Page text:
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Artist David Hockney Says The Drive To Create Pictures 'Is Deep Within Us'

Oct 13, 2016
Originally published on October 13, 2016 8:08 am

Artist David Hockney is obsessed with looking. He looks and looks; and then, in his works, he makes us see what he sees.

The artist says looking and showing are as old as time. "I think the first person to draw an animal on a wall would have perhaps been watched by someone. And then, when he'd got the animal down, the person would've grunted or something, and said, 'I've seen something like that.' "

At nearly 80 years old, Hockney is busier than ever: He's the subject of a new documentary; he has a big retrospective in the works at Tate Britain; and he has a new book, A History of Pictures: From the Cave to the Computer Screen.

Hockney believes making pictures is part of human DNA. "Very young people pick up a crayon and start to draw, don't they? Very, very young people," he says. " ... I think the idea of making pictures is deep within us."

Today, swap crayons for smart phones and everyone's making pictures. They may not be artistic, but technically they're aces. "You can't take a bad picture, really," Hockney says. "You can't take an underexposed picture; you can't even take an out of focus picture now. My father's pictures were — he used to take a lot of photographs and they were always a bit out of focus and underexposed. Always. And he died just before the automatic camera came in and the automatic focus. And he'd have been in his element then."

Picking Favorites

Hockney's A History of Pictures is chock-full of images — a few photos, but mostly reproductions of paintings he's loved looking at over the years. His favorite is a quick pen and ink drawing Rembrandt made in 1656. (You can see it here.) It shows a mother, a father and a sister teaching a little child to walk. The jot of a curve makes a shoulder; a flick of the brush shows the father squatting, encouraging the child. Hockney thinks it's a virtuoso piece.

"You see the tenderness of the drawing, I think. But you also see ... the marks that made the drawing as well," he says. "I mean, you can look at the mother and see the little ragged dress she has on, but then you see the marks that were made to do this and how few there are."

The drawing is minimal and universal. "Any person anywhere in the world has seen something like this and experienced it," Hockney says.

In addition to Rembrandt, Hockney is crazy for Pablo Picasso (his hero) and Caravaggio. He credits the late 16th-century Italian painter with inventing Hollywood lighting. For example, Caravaggio's 1599 painting Judith Beheading Holofernes: "I mean, this is lighting that's not natural," he says. No sun could shine so brightly on Judith's breast and then disappear to make such dark velvety shadows right behind her. Only movies can illuminate like that.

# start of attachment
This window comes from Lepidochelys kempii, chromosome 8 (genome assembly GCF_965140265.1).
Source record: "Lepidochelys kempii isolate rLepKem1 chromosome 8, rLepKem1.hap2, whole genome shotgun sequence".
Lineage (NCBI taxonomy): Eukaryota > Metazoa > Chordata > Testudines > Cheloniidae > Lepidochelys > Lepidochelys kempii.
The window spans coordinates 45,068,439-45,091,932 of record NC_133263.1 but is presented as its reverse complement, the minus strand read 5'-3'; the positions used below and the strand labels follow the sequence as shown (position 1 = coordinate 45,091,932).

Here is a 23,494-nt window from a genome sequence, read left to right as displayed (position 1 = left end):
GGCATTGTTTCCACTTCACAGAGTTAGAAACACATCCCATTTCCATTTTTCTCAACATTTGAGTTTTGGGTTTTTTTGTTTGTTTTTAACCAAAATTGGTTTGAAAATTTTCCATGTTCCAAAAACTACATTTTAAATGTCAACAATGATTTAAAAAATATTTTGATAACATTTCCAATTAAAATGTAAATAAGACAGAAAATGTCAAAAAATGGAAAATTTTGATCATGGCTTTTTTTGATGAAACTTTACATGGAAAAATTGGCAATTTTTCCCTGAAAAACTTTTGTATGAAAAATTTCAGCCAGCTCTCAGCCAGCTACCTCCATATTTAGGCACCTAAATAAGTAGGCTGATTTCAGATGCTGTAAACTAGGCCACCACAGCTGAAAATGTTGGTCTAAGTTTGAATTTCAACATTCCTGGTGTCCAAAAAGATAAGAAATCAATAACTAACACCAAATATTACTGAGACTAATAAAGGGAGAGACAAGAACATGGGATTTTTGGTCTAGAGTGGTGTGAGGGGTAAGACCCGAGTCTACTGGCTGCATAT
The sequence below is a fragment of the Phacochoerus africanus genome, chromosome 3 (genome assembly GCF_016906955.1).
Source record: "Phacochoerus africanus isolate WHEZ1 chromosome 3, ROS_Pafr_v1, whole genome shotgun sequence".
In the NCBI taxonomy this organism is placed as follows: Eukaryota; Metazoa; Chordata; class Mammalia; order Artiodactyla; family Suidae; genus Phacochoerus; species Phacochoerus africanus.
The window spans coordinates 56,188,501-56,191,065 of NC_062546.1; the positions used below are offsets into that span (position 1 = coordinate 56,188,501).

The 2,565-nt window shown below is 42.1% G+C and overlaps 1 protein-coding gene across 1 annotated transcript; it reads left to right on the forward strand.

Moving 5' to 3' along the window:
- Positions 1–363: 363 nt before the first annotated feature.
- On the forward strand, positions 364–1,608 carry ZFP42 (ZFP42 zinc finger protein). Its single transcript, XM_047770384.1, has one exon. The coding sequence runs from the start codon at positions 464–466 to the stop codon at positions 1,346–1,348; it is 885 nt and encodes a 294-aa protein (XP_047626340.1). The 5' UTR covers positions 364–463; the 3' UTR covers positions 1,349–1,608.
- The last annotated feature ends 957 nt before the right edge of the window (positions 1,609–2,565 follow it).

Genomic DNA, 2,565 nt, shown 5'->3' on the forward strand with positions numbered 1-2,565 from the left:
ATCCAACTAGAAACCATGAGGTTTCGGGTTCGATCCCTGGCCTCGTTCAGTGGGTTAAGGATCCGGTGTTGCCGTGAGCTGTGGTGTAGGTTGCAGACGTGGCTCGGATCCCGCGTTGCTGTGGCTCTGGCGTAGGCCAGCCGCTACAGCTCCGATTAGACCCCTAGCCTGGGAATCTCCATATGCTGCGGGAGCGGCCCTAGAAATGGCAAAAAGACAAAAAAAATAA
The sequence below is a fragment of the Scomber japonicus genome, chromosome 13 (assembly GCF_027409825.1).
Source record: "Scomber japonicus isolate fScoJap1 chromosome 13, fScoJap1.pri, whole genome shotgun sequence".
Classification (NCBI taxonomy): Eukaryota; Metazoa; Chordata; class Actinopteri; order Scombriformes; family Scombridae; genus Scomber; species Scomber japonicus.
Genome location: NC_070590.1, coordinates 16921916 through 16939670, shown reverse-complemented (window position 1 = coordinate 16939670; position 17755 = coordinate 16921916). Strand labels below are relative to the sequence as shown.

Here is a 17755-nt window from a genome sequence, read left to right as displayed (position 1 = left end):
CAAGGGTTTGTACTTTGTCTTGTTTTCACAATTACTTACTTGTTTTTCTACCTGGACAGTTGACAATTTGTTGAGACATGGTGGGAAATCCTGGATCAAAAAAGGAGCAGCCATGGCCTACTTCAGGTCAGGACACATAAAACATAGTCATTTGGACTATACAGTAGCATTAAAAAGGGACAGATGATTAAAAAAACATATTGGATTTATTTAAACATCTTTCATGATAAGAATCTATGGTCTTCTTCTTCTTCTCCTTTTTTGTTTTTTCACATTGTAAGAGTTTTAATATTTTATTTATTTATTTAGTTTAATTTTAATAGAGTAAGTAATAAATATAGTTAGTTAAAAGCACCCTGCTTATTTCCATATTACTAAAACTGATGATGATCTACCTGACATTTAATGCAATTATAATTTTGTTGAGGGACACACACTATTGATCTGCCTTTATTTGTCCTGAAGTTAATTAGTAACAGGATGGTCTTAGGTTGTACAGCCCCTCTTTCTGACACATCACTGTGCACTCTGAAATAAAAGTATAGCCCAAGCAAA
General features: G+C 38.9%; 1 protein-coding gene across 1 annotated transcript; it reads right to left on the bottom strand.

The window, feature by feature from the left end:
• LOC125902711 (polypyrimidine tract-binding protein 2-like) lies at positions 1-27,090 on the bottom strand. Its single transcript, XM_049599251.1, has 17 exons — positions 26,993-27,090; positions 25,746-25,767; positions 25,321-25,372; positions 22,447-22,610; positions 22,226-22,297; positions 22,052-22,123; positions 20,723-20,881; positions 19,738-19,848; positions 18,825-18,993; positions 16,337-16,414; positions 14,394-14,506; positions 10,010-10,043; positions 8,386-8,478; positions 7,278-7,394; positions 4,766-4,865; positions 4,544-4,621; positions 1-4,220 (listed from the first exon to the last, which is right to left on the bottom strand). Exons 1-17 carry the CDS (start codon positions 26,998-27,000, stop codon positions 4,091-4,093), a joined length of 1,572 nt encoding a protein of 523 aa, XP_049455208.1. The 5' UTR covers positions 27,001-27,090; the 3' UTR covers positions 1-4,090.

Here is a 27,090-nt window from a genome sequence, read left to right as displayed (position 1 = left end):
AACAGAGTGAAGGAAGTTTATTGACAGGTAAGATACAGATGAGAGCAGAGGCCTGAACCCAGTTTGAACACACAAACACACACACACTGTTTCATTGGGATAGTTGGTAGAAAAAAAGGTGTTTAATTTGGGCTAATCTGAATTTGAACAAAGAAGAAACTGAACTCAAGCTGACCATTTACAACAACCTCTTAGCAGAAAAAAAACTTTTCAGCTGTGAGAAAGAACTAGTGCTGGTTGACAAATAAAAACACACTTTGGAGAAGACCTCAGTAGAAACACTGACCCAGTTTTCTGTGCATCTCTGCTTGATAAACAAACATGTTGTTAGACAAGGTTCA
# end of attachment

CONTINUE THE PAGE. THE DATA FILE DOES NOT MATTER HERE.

"I Do Get A Deep Pleasure From Looking"

Light, and where it comes from, is every painter's preoccupation. And for Hockney, light on water is a particular fascination. "Say a swimming pool: The water is transparent. How do you paint transparency?" he asks. "It's always a nice problem to me. ... Water in a swimming pool is transparent and it has reflections and things. That's what [it's] all about — reflections."

Hockney is known for bright, flat paintings of Los Angeles and vivid English landscapes. His best-known painting — 1967's A Bigger Splash — shows a California swimming pool the moment after someone has jumped in. (You can see it here.) A tan diving board angles in from the bottom right and a lively white splash rises up from the aquamarine water.

"I spent longer on the splash than on any other thing in the painting," Hockney says. "I spent about a week painting it because it's painted with small brushes. ... I mean I didn't want to just take a brush and splash it like that. I wanted to paint it slowly, and I thought, Then it contradicts the splash, really."

So many of Hockney's works are joyful. They feature sundrenched California scenes, British woodlands brimming with fuchsia and neon-green trees, the Grand Canyon in vivid oranges. (When he showed the canyon pieces in London, he put big mirrors in the gallery corners to add dimension to the paintings.)

Hockney says the first thing he looks at in anyone's painting is the surface, "the paint itself and so on. And then you might then see a figure; then you might see something else. But I think, first of all, you see the surface." It's a painter's way of looking. Someone else might look first at the pear, the face, the horse — but not Hockney.

That artist believes painting can change the world. In the midst of all our miseries, he says, art lets us see the world as beautiful, thrilling and mysterious. "I do get a deep pleasure from looking," he says. "I mean, I can look at a little puddle on a road in Yorkshire and just have the rain falling on it and think it's marvelous. ... I see the world as very beautiful."

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David Hockney is one of the most important contemporary painters. He turns 80 next year, and he's busier than ever. He's known for bright paintings of Los Angeles, and he stars in a new documentary, will have a big London retrospective and has a new book. NPR's special correspondent Susan Stamberg asked the artist about his lifelong obsession - looking.